As you may know, my interpretation of Forever Knight
considers the power of hypnotism perhaps the most insidious, corrosive temptation of Nick's vampirism. Unlike his supernaturally enhanced strength, endurance and agelessness, hypnotism requires an active decision each time he uses it. Unlike flying, which is also an active choice, hypnotism is by its nature an assault on another person's free will. Now, often, the storyline unleashes vampiric hypnotism strictly on the dangerous and depraved, or makes hypnotism the only choice to save a life in a certain situation; sometimes, it is employed on a smaller scale, to cause sleep or dull pain; occasionally (as with Tawny Teller in "Unreality TV"), Nick even gets permission before hypnotizing. Other times, however, he succumbs to the temptation to force people to do his bidding against their wills for no good or sufficient reason (as with Schanke washing the Caddy in "Close Call"). Of course this is tragedy. It demeans them and further corrupts him.
Each time the opportunity to use hypnotism arises, Nick should consider whether there is another way to achieve his goal, and, if not, whether his goal is truly worthy of the use of such a power. Naturally, inured by long habit, Nick more often acts first and thinks later, if, on hypnotism, he thinks at all. And that's part of the wonderful story of his Everyman struggle for redemption and whether — "Last Knight" aside — he (and we) may finally achieve tragedy or triumph.
This came to mind in response to an essay by Colbert King
in today's Washington Post, which linked to an old (1992) essay in the Acton Institute's Religion and Liberty
: "Power Corrupts
" by Ben Moreell. Moreell writes:
"When a person gains ... power to force other persons to do his bidding when they do not believe it right to do so[,] it seems inevitable that a moral weakness develops in the person who exercises that power. ... [H]e eventually concludes that power and wisdom are the same thing. And as he possesses power, he must also possess wisdom. ... At this point, he begins to lose his ability to distinguish between what is morally right and what is ... expedient."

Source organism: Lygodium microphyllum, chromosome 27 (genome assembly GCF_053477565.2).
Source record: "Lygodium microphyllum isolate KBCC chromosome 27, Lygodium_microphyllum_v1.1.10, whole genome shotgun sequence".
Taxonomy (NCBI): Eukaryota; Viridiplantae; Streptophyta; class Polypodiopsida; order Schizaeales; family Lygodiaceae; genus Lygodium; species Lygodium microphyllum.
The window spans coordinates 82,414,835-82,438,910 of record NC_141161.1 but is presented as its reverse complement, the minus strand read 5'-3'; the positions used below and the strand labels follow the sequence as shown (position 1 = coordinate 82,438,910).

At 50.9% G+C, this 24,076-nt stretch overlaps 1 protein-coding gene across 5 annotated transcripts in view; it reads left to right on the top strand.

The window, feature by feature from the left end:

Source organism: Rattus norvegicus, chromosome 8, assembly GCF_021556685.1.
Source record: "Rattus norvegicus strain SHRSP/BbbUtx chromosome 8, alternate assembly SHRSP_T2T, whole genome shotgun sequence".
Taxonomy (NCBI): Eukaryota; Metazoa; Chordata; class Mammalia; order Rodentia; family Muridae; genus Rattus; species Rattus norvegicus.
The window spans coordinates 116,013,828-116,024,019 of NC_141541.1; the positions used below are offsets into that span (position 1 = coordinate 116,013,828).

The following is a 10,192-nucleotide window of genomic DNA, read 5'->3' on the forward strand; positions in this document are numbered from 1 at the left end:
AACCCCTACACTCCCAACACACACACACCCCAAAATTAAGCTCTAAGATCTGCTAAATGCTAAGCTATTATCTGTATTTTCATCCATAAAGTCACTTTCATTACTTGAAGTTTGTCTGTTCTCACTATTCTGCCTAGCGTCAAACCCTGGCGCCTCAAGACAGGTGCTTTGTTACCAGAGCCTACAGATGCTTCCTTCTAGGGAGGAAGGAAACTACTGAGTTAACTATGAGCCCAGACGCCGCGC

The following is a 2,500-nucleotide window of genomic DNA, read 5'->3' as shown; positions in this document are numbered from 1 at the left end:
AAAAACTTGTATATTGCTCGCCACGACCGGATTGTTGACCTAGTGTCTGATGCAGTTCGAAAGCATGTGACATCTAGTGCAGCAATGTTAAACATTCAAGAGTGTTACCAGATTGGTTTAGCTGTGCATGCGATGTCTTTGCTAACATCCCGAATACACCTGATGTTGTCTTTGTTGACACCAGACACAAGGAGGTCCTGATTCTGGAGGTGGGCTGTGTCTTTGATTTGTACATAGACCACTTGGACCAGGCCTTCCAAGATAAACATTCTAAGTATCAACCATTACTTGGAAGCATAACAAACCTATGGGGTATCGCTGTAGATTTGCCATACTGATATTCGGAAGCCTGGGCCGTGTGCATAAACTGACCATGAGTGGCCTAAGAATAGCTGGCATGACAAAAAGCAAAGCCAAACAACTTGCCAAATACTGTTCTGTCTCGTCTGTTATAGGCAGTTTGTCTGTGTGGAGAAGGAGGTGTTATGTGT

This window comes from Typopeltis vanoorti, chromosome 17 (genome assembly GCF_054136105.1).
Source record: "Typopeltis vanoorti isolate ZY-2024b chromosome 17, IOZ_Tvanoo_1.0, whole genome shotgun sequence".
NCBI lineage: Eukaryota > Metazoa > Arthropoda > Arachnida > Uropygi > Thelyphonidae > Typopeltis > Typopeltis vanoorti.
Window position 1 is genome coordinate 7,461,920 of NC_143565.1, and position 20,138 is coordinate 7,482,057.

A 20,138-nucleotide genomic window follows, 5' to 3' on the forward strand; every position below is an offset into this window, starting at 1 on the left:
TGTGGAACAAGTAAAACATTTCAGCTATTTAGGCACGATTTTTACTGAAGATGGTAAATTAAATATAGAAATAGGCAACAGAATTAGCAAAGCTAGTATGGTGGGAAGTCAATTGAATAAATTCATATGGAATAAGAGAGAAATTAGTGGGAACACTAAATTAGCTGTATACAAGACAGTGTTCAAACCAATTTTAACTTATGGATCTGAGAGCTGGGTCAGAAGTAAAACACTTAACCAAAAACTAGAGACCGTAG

Above, I suggest how this recurring temptation harms Nick. Lacroix, though, is surely an even better illustration, from generalship through vampirism, of the effects on its wielder of the power to bend and break others' wills. "As he possesses power, he must also possess wisdom," Lacroix concluded of himself ages past, and never looked back. Nick is still fighting to distinguish between the right and the expedient. Lacroix long since ceased to recognize the distinction, if ever he did. (It's easy to suppose that Janette, as usual, would fall somewhere between, but instead I submit that we have too few instances of her hypnotizing people to place her firmly in comparison... except perhaps to float the hypothesis that she may hypnotize less often than Nick or Lacroix.)
To deny someone the freedom to think and remember as he wills is a horror. Even a slave has his thoughts and memories, surely? Such hypnotism is non-con/dub-con through a fantasy/sci-fi metaphor.
(Each to her own when it comes to squicks, of course! This just happens to be one of mine.)